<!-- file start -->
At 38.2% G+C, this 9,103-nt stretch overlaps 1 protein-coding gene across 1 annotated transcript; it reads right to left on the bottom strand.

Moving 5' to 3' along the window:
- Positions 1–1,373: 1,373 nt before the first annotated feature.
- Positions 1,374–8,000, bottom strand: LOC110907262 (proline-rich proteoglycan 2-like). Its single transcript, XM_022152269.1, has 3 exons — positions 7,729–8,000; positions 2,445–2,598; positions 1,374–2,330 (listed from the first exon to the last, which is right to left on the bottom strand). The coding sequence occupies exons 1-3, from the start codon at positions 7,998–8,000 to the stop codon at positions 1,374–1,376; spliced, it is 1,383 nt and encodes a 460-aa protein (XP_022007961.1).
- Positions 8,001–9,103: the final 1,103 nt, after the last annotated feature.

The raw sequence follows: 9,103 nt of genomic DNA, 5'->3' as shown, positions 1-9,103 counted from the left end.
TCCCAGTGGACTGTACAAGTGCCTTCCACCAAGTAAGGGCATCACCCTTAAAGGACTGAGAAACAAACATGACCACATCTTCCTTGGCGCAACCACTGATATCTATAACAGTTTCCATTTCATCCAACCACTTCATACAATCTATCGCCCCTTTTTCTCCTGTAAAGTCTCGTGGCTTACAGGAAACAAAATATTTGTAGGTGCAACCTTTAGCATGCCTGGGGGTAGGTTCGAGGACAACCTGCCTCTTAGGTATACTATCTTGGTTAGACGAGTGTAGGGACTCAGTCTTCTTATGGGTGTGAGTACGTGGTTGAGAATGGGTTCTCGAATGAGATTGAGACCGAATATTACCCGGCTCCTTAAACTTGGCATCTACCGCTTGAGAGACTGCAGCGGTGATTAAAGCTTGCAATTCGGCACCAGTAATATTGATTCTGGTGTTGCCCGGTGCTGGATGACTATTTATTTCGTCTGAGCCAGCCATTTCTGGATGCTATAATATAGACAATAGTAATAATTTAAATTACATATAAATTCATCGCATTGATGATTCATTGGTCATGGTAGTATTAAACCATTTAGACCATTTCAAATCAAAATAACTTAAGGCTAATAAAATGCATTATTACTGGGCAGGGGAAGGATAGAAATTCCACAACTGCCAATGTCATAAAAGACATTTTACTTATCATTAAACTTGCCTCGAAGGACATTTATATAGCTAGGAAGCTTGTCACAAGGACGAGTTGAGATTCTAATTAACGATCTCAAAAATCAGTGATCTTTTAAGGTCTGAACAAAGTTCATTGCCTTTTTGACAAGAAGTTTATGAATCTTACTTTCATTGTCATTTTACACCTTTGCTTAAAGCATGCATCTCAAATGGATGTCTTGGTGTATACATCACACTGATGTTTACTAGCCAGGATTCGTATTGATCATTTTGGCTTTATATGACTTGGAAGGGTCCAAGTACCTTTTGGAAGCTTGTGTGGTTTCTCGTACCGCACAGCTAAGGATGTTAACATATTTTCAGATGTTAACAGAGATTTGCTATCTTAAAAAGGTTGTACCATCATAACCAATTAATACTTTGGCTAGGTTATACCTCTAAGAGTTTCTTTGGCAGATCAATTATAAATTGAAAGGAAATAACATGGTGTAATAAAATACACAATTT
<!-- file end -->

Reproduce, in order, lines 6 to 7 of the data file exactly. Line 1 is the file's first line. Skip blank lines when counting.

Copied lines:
The raw sequence follows: 9,103 nt of genomic DNA, 5'->3' as shown, positions 1-9,103 counted from the left end.
TCCCAGTGGACTGTACAAGTGCCTTCCACCAAGTAAGGGCATCACCCTTAAAGGACTGAGAAACAAACATGACCACATCTTCCTTGGCGCAACCACTGATATCTATAACAGTTTCCATTTCATCCAACCACTTCATACAATCTATCGCCCCTTTTTCTCCTGTAAAGTCTCGTGGCTTACAGGAAACAAAATATTTGTAGGTGCAACCTTTAGCATGCCTGGGGGTAGGTTCGAGGACAACCTGCCTCTTAGGTATACTATCTTGGTTAGACGAGTGTAGGGACTCAGTCTTCTTATGGGTGTGAGTACGTGGTTGAGAATGGGTTCTCGAATGAGATTGAGACCGAATATTACCCGGCTCCTTAAACTTGGCATCTACCGCTTGAGAGACTGCAGCGGTGATTAAAGCTTGCAATTCGGCACCAGTAATATTGATTCTGGTGTTGCCCGGTGCTGGATGACTATTTATTTCGTCTGAGCCAGCCATTTCTGGATGCTATAATATAGACAATAGTAATAATTTAAATTACATATAAATTCATCGCATTGATGATTCATTGGTCATGGTAGTATTAAACCATTTAGACCATTTCAAATCAAAATAACTTAAGGCTAATAAAATGCATTATTACTGGGCAGGGGAAGGATAGAAATTCCACAACTGCCAATGTCATAAAAGACATTTTACTTATCATTAAACTTGCCTCGAAGGACATTTATATAGCTAGGAAGCTTGTCACAAGGACGAGTTGAGATTCTAATTAACGATCTCAAAAATCAGTGATCTTTTAAGGTCTGAACAAAGTTCATTGCCTTTTTGACAAGAAGTTTATGAATCTTACTTTCATTGTCATTTTACACCTTTGCTTAAAGCATGCATCTCAAATGGATGTCTTGGTGTATACATCACACTGATGTTTACTAGCCAGGATTCGTATTGATCATTTTGGCTTTATATGACTTGGAAGGGTCCAAGTACCTTTTGGAAGCTTGTGTGGTTTCTCGTACCGCACAGCTAAGGATGTTAACATATTTTCAGATGTTAACAGAGATTTGCTATCTTAAAAAGGTTGTACCATCATAACCAATTAATACTTTGGCTAGGTTATACCTCTAAGAGTTTCTTTGGCAGATCAATTATAAATTGAAAGGAAATAACATGGTGTAATAAAATACACAATTT